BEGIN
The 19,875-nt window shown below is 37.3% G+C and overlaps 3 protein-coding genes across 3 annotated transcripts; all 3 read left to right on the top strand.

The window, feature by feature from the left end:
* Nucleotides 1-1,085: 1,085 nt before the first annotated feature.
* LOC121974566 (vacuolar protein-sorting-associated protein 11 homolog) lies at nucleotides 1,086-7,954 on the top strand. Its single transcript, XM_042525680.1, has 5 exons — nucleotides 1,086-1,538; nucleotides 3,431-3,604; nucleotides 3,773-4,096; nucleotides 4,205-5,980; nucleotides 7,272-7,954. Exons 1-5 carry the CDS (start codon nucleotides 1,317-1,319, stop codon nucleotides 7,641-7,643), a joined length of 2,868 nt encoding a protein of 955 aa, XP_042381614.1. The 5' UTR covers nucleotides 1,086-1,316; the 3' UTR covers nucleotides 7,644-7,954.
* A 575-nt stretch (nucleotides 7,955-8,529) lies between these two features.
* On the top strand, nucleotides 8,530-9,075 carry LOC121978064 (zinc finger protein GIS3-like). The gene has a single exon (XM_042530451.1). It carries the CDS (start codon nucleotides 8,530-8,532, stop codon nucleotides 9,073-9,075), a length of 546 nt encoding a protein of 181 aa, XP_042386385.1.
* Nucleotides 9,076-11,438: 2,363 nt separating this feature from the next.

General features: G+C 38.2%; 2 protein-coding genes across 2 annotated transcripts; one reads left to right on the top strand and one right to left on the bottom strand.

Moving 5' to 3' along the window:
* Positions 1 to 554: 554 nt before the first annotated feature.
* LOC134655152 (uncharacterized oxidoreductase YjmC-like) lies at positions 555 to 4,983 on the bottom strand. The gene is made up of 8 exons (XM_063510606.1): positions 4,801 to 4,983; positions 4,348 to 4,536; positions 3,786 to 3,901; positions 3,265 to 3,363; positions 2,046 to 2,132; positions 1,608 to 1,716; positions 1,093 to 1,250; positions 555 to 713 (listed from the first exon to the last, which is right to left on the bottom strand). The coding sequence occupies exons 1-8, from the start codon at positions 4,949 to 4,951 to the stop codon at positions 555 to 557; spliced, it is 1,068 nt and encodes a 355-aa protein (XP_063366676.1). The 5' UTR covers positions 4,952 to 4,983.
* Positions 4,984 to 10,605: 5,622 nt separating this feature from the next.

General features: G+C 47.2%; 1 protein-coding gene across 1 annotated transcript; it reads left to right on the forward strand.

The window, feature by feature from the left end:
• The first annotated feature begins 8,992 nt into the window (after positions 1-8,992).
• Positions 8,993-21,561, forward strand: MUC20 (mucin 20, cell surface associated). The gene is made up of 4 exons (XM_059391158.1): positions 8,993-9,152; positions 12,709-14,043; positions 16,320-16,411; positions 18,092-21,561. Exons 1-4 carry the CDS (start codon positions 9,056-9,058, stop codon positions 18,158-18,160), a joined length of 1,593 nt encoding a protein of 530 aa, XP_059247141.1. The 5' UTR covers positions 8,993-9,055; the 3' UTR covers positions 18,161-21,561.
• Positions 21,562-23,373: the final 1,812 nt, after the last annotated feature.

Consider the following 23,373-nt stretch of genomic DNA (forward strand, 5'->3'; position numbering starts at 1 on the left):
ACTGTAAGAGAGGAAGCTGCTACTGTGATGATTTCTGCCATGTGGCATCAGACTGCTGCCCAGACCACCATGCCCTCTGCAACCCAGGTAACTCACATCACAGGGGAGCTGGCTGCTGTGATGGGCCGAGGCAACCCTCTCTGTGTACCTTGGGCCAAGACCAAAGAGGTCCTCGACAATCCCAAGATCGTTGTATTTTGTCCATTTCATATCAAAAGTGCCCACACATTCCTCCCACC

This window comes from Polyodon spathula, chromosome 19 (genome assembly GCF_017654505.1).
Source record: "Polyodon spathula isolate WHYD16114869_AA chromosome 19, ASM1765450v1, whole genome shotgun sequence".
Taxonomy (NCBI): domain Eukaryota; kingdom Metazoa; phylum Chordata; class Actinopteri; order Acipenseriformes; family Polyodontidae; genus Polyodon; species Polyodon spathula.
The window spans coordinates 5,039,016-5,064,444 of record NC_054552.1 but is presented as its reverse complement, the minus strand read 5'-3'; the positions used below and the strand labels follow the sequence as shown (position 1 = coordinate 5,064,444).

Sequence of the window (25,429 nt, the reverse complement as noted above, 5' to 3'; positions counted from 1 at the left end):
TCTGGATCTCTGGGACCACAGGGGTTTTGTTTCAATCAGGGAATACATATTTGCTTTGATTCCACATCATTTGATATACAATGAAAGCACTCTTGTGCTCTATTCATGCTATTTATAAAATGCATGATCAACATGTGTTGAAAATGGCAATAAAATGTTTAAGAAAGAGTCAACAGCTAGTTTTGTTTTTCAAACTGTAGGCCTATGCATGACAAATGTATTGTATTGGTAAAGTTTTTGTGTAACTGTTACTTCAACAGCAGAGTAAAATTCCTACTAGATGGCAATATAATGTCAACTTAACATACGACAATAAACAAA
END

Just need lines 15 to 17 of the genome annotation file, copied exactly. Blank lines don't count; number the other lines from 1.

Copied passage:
• The first annotated feature begins 8,992 nt into the window (after positions 1-8,992).
• Positions 8,993-21,561, forward strand: MUC20 (mucin 20, cell surface associated). The gene is made up of 4 exons (XM_059391158.1): positions 8,993-9,152; positions 12,709-14,043; positions 16,320-16,411; positions 18,092-21,561. Exons 1-4 carry the CDS (start codon positions 9,056-9,058, stop codon positions 18,158-18,160), a joined length of 1,593 nt encoding a protein of 530 aa, XP_059247141.1. The 5' UTR covers positions 8,993-9,055; the 3' UTR covers positions 18,161-21,561.
• Positions 21,562-23,373: the final 1,812 nt, after the last annotated feature.